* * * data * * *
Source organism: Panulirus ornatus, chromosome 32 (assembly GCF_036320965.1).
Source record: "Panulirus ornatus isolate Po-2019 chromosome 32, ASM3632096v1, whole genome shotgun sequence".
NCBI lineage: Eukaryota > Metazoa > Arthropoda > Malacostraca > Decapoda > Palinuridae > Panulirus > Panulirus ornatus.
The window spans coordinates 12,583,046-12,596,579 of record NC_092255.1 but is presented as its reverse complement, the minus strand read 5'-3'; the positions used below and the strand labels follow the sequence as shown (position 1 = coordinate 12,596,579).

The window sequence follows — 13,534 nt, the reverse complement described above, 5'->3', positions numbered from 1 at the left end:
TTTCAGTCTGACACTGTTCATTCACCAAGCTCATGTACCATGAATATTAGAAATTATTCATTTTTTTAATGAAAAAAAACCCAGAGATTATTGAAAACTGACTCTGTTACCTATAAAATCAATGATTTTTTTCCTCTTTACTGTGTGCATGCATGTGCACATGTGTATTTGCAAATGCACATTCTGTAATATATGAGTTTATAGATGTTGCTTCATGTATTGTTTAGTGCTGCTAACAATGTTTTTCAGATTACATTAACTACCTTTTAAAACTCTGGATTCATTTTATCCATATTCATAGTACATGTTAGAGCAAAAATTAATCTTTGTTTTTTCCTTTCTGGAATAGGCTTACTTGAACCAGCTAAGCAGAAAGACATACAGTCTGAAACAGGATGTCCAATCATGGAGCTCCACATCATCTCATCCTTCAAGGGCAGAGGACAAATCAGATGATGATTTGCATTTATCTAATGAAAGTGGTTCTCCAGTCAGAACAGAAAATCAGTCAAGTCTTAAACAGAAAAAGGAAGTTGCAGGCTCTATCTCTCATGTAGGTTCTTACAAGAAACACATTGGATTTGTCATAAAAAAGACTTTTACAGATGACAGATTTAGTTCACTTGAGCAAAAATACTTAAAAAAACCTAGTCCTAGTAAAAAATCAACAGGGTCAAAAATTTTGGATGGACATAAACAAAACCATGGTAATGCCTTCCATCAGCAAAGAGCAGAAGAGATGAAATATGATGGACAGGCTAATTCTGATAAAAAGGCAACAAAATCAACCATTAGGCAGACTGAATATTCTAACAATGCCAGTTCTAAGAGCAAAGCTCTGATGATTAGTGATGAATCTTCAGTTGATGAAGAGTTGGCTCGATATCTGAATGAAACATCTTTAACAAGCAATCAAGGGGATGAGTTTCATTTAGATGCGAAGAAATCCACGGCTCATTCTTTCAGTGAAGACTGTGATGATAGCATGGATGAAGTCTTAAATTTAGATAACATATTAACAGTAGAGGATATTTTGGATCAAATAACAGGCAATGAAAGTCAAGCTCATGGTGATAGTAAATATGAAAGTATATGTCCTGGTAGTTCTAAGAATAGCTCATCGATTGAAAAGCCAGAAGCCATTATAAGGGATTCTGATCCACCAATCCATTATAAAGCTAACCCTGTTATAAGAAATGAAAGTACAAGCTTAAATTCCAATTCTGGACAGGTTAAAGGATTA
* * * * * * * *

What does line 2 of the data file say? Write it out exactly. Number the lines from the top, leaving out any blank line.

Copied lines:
Source record: "Panulirus ornatus isolate Po-2019 chromosome 32, ASM3632096v1, whole genome shotgun sequence".